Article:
Tag Archives: nine muse press

To Self-Publish or Not To Self-Publish?

monk_writing

Disclaimer: This post is not written to promote or discredit any of the companies named. No money has been exchanged for this blog post nor in the promotion of these companies in general. All companies named are out of respect to the ethical business practices they represent, which I have witnessed myself.

On Saturday, I joined a Facebook event called “Like Authors on Facebook.” Within 24 hours of joining this group, I had over 150 new likes on my page. As I neared Like #92, I announced that, if I reached 150 Likes, I would post the first chapter of Minstrel on this blog. Many of my previously-existing friends took up the challenge. Within 4 hours, I had my 150 Likes, and the clicks were still climbing. I posted Chapter 1, and the response was phenomenal. Five friends reposted the link to the chapter. Other friends read it, and posted glowing responses. Several of these friends are writers as well, of very good material, and are known for their critical eyes.

And while this success was so exciting that I lost three good hours of sleep that night, this post isn’t about that success.

One of the new “Likes” was from a small digital publishing company. I shall not name this company, as I have no verification whether or not it is a scam. But I will say that this company is NOT any of the companies I have ever named on this blog.

After receiving my Like from this company, we began communication over Facebook instant message. I asked if Said Company was a traditional or POD (Print on Demand) publisher, and Said Company began a long and professional-sounding spiel about their services. They gave me a link to their website, which I checked out. They told me all about their services and outreach. Something about it felt “off”. I couldn’t pinpoint what. So I reposted this link in my Nine Muse Press Affiliates page on Facebook to ask for opinions.

As I posted this link, I was already 75% sure that I was going to continue on my current path of working with Blue Harvest Creative for imaging, then publish myself via CreateSpace and Kindle.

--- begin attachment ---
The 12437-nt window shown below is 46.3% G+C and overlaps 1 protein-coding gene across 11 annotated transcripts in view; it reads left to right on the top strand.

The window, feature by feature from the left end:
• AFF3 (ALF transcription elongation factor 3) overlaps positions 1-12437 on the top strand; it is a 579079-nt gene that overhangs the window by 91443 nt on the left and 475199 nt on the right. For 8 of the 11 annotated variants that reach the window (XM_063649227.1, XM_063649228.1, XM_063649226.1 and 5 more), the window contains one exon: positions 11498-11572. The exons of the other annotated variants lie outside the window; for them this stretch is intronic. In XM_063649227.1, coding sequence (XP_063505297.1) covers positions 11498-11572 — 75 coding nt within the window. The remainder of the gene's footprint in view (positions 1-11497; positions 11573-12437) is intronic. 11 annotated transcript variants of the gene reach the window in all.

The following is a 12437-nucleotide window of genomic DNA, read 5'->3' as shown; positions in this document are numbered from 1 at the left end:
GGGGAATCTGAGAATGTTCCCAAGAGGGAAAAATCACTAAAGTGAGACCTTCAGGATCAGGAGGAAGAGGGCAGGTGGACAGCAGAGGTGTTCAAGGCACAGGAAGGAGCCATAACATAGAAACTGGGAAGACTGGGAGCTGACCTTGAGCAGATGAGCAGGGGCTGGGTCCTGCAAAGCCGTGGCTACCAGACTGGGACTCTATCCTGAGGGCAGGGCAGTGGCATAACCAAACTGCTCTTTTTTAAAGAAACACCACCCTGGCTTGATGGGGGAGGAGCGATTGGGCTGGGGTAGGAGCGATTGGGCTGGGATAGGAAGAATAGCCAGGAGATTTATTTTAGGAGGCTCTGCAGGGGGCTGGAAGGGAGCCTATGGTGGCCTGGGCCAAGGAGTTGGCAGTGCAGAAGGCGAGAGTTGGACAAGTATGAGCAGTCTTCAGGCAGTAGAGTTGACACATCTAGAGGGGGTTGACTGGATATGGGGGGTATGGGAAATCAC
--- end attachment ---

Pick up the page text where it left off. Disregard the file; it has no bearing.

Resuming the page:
After reading the responses, I was once again 100% sure of my path.

Anna Loy, of Nine Muse Press, said the following:

“Missy,  I didn’t know whether to comment on this because I obviously have a particular point of view. 

“But I did want to say this: writers are particularly vulnerable people. They work so hard and so long on something that they fear will never see the light of day. They rage and cry and claw their way to workable drafts. 

“And there are people who take advantage of this. I have never heard of this group, so I would not comment on them specifically other than to say it is easy to change your name and, thus, reputation on the internet. 

“It’s easy to think that publishing is the only goal that matters. But publishing with people whom you trust, who will not change your work wholesale, who will do what they say they will do, who won’t just stick your book on the shelf, who believe in your work, who won’t charge piratical terms…those people are hard to find and that’s why publishing is not and never will be an overnight business.

“I approached Daniel Swensen, so I’m not going to say publishers never approach you. But I had also been a beta reader on Orison, READ it, and been a friend of Daniel’s for over a year. 

“For someone to approach you who hasn’t read your writing, who does not have much of an online trail, who wants you to hand your work over without details and say we’ll take care of it…

“I would run, not walk, in the other direction, my darling. Publishing takes a long time, even in this overnight self-publishing world of ours, and it’s the hardest thing to walk away from something that validates your ego and feelings. 

Have faith that your hard work will bring wonderful things. I support you either way.  Xo”

That was probably some of the most heartening advice I had read regarding this path. It took my 75% over to 85%